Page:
[SciPy-dev] Proposal for more generic optimizers (posted before on scipy-user)
Sat Apr 14 15:51:15 CDT 2007
> And one can easily make convenience functions which take standard
> arguments and package them internally. I think that the interface
> should be flexible enough to allow users to just call the optimizers
> with a few standard arguments like they are used to, but allow users
> to "build" more complicated/more customized optimizers as they need.
> Also, it would be nice if an optimizer could be "tuned" to a
> particular problem (i.e. have a piece of code that tries several
> algorithms and parameter values to see which is fastest.)
> My immediate goal is to try and get the interface and module
> structure well defined so that I know where to put the pieces of my
> Broyden code when I rip it apart.
I can help you with it :)
One question about coupling: Useful criteria for globally convergent
> algorithms include testing the gradients and/or curvature of the
Simple, the criterion takes, for the moment, the current iteration number,
the former value, the current value, same for the parameters. It can be
modified to add the gradient if needed - I think the step would be a better
choice ? -
In the Broyden algorithm, for example, these would be
> maintained by the "step" object,
but the criteria object would need
> to access these.
Access what exactly ?
Likewise, if a "function" object can compute its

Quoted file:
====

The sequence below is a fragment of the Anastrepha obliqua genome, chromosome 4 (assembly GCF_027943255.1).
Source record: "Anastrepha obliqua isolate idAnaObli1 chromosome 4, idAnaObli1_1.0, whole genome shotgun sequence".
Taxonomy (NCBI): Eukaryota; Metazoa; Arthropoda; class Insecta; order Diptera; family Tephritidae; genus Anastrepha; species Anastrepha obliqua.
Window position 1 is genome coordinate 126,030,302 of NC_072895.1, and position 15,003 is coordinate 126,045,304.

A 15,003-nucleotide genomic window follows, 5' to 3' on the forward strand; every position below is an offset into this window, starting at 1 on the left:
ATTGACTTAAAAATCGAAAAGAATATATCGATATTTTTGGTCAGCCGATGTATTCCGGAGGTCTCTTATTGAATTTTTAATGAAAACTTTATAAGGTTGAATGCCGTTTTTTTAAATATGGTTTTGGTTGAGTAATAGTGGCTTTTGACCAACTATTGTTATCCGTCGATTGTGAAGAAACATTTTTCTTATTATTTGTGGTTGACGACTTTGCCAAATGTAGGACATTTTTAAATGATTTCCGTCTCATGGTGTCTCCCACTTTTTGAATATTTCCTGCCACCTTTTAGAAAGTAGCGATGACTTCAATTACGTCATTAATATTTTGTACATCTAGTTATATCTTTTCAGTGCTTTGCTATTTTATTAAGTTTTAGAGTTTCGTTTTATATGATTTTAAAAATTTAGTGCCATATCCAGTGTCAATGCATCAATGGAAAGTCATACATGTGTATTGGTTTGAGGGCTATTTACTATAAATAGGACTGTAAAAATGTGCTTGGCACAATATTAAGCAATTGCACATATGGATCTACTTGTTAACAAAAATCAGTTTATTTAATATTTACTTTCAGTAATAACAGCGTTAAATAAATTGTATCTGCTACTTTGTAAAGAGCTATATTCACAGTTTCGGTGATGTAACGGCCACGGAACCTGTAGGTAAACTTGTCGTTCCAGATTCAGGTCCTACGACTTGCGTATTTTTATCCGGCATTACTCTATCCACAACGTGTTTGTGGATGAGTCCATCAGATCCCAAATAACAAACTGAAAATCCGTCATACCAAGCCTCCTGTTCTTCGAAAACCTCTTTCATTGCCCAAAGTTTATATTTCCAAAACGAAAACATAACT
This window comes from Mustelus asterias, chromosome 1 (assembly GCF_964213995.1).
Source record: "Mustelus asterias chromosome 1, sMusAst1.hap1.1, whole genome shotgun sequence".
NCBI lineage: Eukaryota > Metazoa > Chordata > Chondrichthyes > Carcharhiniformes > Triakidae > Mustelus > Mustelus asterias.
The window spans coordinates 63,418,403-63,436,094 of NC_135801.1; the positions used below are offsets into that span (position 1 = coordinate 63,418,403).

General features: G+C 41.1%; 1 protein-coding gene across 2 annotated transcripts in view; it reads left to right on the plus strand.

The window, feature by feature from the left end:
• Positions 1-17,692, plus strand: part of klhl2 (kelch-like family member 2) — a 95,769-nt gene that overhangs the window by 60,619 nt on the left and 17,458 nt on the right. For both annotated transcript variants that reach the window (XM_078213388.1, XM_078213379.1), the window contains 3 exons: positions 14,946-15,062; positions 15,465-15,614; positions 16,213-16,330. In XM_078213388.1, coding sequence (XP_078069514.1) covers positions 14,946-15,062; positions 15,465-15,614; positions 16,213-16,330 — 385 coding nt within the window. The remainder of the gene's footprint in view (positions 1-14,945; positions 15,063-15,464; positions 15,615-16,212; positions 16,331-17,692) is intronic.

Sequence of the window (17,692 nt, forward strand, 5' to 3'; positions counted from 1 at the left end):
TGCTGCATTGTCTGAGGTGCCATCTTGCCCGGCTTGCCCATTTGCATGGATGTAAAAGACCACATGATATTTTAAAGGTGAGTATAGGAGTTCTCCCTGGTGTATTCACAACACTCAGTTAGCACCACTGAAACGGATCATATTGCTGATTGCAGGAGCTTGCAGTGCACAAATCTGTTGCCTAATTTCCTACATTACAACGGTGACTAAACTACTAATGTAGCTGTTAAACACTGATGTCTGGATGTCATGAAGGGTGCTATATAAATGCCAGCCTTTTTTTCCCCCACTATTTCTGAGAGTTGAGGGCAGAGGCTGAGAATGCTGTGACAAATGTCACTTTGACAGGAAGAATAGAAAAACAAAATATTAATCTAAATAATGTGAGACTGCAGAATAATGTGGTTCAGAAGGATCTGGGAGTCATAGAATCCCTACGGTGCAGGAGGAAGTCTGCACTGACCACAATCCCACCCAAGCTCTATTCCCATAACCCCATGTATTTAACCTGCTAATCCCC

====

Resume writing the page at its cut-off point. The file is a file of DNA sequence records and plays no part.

> own derivatives, then the "ceriterion" object should access it from
I don't think that the criterion need to access this, because it would mean
it knows more than it should, from an object-oriented point of view, but
this can be discussed :)
Any ideas on how to deal with these couplings? Perhaps the
> "function" object should maintain all the state (approximate
> jacobians etc.).
I don't think so, the function provides methods to compute gradient,
hessian, ... but only the step object knows what to do with it : approximate
a hessian, what was already approximated, ... A step object is associated
with one optimizer, a function object can be optimized several times. If it
has a state, it couldn't be used with several optimizers without
reinitializing it, and it is not intuitive enough.
I've thinking about a correct architecture for several months now, and that
is what I think is a good one :
- a function to optimize that provides some method to compute the cost, the
gradient, hessian, ... only basic stuff
- an object that is responsible for the optimization, the glue between all
modules -> optimizer
- an object that tells if the optimization has converged. It needs the
current iteration number, several last values, parameters, perhaps other
things, but these things should be discussed
- an object that computes a new step, takes a function to optimize, can have
a state - to compute approximate hessian or inverse hessian
- a line search that can find a new candidate - section method, damped
method, no method at all, with a state (Marquardt), ...
With these five objects, I _think_ every unconstrained method can be
expressed. For the constraints, I suppose the step and the line search
should be adapted, but no other module needs to be touched.
I implemented the golden and fibonacci section, it's pretty straightforward
to add other line searches or steps, I'll try to add some before I submit it
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